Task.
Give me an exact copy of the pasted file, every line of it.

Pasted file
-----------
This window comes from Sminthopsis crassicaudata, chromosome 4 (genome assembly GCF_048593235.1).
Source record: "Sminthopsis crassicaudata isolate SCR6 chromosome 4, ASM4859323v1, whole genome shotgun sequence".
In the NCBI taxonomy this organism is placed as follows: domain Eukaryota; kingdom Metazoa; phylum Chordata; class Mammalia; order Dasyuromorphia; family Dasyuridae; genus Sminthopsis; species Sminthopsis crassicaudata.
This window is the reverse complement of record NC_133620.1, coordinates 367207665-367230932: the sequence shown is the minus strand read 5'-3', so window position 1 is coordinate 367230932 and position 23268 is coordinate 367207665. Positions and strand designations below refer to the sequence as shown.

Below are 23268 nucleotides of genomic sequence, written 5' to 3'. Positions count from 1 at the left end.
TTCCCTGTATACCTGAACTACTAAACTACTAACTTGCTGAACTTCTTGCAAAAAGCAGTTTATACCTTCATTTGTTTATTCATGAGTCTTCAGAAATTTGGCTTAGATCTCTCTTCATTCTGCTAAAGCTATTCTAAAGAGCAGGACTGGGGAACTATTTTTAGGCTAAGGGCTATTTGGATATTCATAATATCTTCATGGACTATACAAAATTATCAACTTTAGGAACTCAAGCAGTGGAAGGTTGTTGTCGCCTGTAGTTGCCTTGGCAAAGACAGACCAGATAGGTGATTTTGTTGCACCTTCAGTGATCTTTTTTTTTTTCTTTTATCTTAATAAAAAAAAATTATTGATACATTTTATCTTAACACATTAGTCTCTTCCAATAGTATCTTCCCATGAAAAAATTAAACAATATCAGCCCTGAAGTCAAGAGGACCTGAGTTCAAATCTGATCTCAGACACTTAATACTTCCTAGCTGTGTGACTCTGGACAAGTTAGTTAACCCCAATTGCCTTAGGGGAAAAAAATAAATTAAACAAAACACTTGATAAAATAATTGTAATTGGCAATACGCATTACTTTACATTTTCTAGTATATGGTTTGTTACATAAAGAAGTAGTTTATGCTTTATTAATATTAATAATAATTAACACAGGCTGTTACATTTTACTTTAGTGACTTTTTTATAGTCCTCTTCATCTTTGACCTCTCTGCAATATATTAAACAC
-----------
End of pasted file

This window comes from Sminthopsis crassicaudata, chromosome 4 (genome assembly GCF_048593235.1).
Source record: "Sminthopsis crassicaudata isolate SCR6 chromosome 4, ASM4859323v1, whole genome shotgun sequence".
In the NCBI taxonomy this organism is placed as follows: domain Eukaryota; kingdom Metazoa; phylum Chordata; class Mammalia; order Dasyuromorphia; family Dasyuridae; genus Sminthopsis; species Sminthopsis crassicaudata.
This window is the reverse complement of record NC_133620.1, coordinates 367207665-367230932: the sequence shown is the minus strand read 5'-3', so window position 1 is coordinate 367230932 and position 23268 is coordinate 367207665. Positions and strand designations below refer to the sequence as shown.

Below are 23268 nucleotides of genomic sequence, written 5' to 3'. Positions count from 1 at the left end.
TTCCCTGTATACCTGAACTACTAAACTACTAACTTGCTGAACTTCTTGCAAAAAGCAGTTTATACCTTCATTTGTTTATTCATGAGTCTTCAGAAATTTGGCTTAGATCTCTCTTCATTCTGCTAAAGCTATTCTAAAGAGCAGGACTGGGGAACTATTTTTAGGCTAAGGGCTATTTGGATATTCATAATATCTTCATGGACTATACAAAATTATCAACTTTAGGAACTCAAGCAGTGGAAGGTTGTTGTCGCCTGTAGTTGCCTTGGCAAAGACAGACCAGATAGGTGATTTTGTTGCACCTTCAGTGATCTTTTTTTTTTTCTTTTATCTTAATAAAAAAAAATTATTGATACATTTTATCTTAACACATTAGTCTCTTCCAATAGTATCTTCCCATGAAAAAATTAAACAATATCAGCCCTGAAGTCAAGAGGACCTGAGTTCAAATCTGATCTCAGACACTTAATACTTCCTAGCTGTGTGACTCTGGACAAGTTAGTTAACCCCAATTGCCTTAGGGGAAAAAAATAAATTAAACAAAACACTTGATAAAATAATTGTAATTGGCAATACGCATTACTTTACATTTTCTAGTATATGGTTTGTTACATAAAGAAGTAGTTTATGCTTTATTAATATTAATAATAATTAACACAGGCTGTTACATTTTACTTTAGTGACTTTTTTATAGTCCTCTTCATCTTTGACCTCTCTGCAATATATTAAACAC